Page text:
Following her speech, the Co-Op Bookstore sold copies of Dr. Schiebinger’s book, which she autographed for those who purchased books, as well as those individuals who brought their previously owned copies. The audience was invited to enjoy refreshments and conversation at the reception that followed this extremely engaging, thought-provoking speech.
by Dana Jerman
Hola! Faithful readers of T.W.T., I bring you tidings of great joy not unlike those of a holiday with presents. To be short and sweet I’d like to announce that I will be submitting for your approval and enjoyment a music review column. It will appear once a month and will feature female performers, solo musicians, and bands who have released material in the last month or so - material meaning a full-length LP, maxi-single or EP, compilation, etc.
In these reviews, I hope to give you, the reader and my audience, an overall portrait of the artist as well as insightful initial impressions about the album in its entirety while making note of its defining characteristics and unique details.
“What has this artist done creatively to define her musical direction?” “What can we expect from her next recording on the basis of previous recordings and their interplay on this music?” I’ll be asking myself these and other questions as I attempt to bring you an eclectic mix of talent from women young and old.
(( You’ll find my column on page >>>> of T.W.T. every (other) month from here on in. I’m also looking for your feedback or suggestions for new music reviews. Questions, comments and rants can be read and acknowledged through my e-mail:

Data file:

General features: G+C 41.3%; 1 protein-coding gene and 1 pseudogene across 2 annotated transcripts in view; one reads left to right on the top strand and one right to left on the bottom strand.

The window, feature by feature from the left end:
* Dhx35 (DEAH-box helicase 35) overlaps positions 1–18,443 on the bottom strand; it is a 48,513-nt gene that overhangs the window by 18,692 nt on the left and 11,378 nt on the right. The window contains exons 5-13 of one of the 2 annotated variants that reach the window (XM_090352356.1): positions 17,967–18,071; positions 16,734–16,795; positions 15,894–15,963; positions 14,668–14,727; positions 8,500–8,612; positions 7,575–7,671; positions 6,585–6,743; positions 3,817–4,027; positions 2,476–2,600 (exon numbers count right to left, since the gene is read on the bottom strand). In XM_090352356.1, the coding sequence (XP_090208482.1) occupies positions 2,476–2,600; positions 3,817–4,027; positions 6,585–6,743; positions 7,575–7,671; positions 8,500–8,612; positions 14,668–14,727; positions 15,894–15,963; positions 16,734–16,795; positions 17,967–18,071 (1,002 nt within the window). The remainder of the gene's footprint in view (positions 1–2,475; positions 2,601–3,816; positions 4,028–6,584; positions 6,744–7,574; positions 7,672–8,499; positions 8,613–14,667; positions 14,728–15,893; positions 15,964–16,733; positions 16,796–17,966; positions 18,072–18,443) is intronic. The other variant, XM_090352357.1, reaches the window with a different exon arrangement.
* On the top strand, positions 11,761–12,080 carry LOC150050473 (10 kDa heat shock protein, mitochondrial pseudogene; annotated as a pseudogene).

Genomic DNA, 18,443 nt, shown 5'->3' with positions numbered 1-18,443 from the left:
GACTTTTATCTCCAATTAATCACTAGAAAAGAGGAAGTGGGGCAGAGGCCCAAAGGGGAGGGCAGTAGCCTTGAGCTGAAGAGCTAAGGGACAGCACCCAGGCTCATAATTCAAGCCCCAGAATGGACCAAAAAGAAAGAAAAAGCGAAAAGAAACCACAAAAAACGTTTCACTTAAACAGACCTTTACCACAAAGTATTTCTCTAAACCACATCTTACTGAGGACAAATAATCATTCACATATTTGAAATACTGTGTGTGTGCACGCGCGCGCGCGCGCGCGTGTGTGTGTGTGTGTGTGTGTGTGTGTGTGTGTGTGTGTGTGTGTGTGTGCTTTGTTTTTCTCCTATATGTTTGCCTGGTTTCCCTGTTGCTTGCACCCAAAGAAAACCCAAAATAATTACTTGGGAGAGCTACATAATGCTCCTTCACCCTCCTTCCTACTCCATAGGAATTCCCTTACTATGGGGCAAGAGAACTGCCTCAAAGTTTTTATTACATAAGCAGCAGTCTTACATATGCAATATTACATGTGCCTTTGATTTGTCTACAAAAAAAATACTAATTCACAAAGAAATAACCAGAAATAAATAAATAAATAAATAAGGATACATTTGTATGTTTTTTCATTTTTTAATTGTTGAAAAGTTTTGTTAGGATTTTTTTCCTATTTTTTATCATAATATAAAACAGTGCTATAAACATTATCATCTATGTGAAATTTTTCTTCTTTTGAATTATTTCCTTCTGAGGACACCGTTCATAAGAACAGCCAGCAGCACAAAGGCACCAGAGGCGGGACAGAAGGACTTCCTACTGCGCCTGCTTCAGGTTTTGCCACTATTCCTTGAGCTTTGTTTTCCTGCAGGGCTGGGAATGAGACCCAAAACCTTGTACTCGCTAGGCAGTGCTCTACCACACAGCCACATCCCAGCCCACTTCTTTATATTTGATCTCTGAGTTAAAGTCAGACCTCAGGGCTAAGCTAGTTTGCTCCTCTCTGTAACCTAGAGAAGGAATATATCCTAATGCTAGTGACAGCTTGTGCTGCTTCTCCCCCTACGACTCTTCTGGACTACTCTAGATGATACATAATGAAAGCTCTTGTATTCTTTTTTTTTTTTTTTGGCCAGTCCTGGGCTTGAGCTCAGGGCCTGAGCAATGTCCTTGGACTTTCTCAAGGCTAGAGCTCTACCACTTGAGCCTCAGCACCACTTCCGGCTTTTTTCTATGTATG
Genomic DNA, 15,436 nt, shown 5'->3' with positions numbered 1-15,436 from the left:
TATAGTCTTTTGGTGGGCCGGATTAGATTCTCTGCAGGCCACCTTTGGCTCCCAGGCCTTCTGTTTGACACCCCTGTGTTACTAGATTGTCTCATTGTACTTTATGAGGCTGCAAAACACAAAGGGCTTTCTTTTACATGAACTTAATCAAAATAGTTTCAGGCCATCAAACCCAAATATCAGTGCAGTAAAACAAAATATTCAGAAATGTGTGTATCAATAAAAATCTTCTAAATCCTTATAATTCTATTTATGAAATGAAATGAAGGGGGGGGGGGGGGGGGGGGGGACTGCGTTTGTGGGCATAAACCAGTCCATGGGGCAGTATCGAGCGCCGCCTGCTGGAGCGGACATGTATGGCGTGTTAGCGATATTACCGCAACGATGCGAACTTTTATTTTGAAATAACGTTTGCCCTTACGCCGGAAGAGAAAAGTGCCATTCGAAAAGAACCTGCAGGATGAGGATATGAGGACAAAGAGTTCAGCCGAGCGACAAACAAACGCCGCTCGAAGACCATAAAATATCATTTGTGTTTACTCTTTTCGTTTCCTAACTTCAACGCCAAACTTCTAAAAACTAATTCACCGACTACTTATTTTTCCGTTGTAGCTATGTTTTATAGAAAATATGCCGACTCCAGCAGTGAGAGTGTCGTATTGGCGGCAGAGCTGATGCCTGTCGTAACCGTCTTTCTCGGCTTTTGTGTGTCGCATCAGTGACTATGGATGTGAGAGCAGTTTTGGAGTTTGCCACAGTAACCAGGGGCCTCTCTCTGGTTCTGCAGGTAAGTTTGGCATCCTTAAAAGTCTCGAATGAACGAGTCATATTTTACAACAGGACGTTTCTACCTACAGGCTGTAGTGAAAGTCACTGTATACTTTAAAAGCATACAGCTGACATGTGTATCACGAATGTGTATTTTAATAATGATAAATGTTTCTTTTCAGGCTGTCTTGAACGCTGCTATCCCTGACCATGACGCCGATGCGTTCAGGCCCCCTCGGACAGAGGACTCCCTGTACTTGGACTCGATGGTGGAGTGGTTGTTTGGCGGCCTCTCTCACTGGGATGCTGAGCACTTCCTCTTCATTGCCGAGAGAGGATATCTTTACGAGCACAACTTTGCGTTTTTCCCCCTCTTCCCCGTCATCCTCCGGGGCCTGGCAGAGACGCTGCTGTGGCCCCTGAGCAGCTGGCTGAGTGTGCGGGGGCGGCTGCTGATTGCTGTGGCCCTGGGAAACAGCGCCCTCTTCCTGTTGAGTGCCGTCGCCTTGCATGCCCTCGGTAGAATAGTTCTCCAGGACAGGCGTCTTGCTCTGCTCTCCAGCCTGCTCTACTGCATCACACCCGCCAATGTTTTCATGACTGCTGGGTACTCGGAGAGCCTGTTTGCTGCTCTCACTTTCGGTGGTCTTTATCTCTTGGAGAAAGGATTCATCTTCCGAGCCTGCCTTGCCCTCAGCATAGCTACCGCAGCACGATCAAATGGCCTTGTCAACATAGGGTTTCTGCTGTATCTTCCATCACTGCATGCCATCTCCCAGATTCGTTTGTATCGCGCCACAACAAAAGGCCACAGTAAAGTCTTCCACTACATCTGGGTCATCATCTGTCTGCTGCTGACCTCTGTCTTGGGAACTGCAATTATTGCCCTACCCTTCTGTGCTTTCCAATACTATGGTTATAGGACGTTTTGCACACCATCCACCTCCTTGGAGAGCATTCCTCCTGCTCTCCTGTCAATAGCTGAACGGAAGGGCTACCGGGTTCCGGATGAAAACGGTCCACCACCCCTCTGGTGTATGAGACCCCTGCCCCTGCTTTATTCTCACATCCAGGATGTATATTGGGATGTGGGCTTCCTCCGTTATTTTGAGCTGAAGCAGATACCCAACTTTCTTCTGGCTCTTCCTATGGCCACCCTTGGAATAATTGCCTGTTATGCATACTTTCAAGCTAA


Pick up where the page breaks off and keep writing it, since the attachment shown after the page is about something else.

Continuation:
At almost 60 minutes, our favorite Icelandic princess’ new attempt at packaging unstoppable joy unto plastic audio devices (CD, Cassette or Vinyl - Your preference.) is not a slight one by any means. The stunning nature of the opener “Hidden Place” features a female choral and string arrangement that stops your breath like frigid air on a winter’s morning when stepping out of the warm embrace of your house. In this case, it is the warmth of the driving bass. “Who would have known a beauty this immense?” she asks in her gentle croon. On track two, “Cocoon”, a calm electronic lullaby, its clicks and beeps forging the way for “It’s Not Up To You”, this time, more of those sweetly foreboding string-plucking orchestrations we expect and have enjoyed show up. This is a Bjork trademark style that has come a long way from (1990?)“Debut”, but yet manage to contain those same dancing charms and petite serendipity, here with a mature focus.
In “Undo”, Bjork seems to make a statement with her lyrics: “It’s not meant to be a strife/It’s not meant to be a struggle uphill/You’re trying too hard/Surrender/Give yourself in.” In albums past, Bjork has pushed us up phenomenal crags of sound and, at the apex, made us look downward to swim and “drop anchor”, to throw “bottles, car parts and cutlery” off of the peak to see what happens. The song itself builds to a glorious climax with the help of the choir from “Hidden Place.” But here, it is as if Bjork is trying to let us know that we’re at the top already, that we’ve been at the top since the beginning of the LP and have yet to realize it until now. “Pagan Poetry” speaks almost to the sleeve design and liner notes art by two European artists that Bjork has chosen to express her musical work – a black and white map of the path of an ink pen which has drawn images from nature and geometric shapes. The cover art is also a black and white photo image of Bjork over which the likeness of a swan’s head and feathers in white outline are superimposed.